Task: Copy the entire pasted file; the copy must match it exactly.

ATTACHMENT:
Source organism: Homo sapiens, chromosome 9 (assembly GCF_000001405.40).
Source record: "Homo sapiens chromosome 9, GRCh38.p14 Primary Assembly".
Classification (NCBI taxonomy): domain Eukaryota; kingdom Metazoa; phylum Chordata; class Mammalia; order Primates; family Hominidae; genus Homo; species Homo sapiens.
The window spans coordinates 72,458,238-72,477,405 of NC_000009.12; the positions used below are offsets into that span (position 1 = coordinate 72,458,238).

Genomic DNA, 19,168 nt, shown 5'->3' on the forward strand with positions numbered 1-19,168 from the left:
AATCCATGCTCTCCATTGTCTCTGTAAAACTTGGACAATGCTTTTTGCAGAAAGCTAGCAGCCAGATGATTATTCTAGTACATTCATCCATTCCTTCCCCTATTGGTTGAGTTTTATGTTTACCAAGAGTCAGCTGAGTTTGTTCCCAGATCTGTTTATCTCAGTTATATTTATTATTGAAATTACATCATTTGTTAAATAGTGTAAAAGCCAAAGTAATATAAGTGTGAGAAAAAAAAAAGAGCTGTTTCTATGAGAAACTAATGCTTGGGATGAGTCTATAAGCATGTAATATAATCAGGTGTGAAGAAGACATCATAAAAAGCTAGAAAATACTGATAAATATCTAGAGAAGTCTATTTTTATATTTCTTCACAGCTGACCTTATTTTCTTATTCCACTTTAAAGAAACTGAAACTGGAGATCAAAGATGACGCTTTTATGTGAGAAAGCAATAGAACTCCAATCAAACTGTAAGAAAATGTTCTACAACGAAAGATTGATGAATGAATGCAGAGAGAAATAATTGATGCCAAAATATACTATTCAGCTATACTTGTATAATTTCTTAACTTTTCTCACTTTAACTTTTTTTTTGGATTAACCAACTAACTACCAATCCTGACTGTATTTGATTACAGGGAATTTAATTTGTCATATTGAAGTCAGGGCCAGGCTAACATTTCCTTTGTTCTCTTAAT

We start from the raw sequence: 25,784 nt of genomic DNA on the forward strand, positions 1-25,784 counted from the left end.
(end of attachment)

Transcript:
Source organism: Homo sapiens, chromosome 9 (assembly GCF_000001405.40).
Source record: "Homo sapiens chromosome 9, GRCh38.p14 Primary Assembly".
Classification (NCBI taxonomy): domain Eukaryota; kingdom Metazoa; phylum Chordata; class Mammalia; order Primates; family Hominidae; genus Homo; species Homo sapiens.
The window spans coordinates 72,458,238-72,477,405 of NC_000009.12; the positions used below are offsets into that span (position 1 = coordinate 72,458,238).

Genomic DNA, 19,168 nt, shown 5'->3' on the forward strand with positions numbered 1-19,168 from the left:
AATCCATGCTCTCCATTGTCTCTGTAAAACTTGGACAATGCTTTTTGCAGAAAGCTAGCAGCCAGATGATTATTCTAGTACATTCATCCATTCCTTCCCCTATTGGTTGAGTTTTATGTTTACCAAGAGTCAGCTGAGTTTGTTCCCAGATCTGTTTATCTCAGTTATATTTATTATTGAAATTACATCATTTGTTAAATAGTGTAAAAGCCAAAGTAATATAAGTGTGAGAAAAAAAAAAGAGCTGTTTCTATGAGAAACTAATGCTTGGGATGAGTCTATAAGCATGTAATATAATCAGGTGTGAAGAAGACATCATAAAAAGCTAGAAAATACTGATAAATATCTAGAGAAGTCTATTTTTATATTTCTTCACAGCTGACCTTATTTTCTTATTCCACTTTAAAGAAACTGAAACTGGAGATCAAAGATGACGCTTTTATGTGAGAAAGCAATAGAACTCCAATCAAACTGTAAGAAAATGTTCTACAACGAAAGATTGATGAATGAATGCAGAGAGAAATAATTGATGCCAAAATATACTATTCAGCTATACTTGTATAATTTCTTAACTTTTCTCACTTTAACTTTTTTTTTGGATTAACCAACTAACTACCAATCCTGACTGTATTTGATTACAGGGAATTTAATTTGTCATATTGAAGTCAGGGCCAGGCTAACATTTCCTTTGTTCTCTTAAT

We start from the raw sequence: 25,784 nt of genomic DNA on the forward strand, positions 1-25,784 counted from the left end.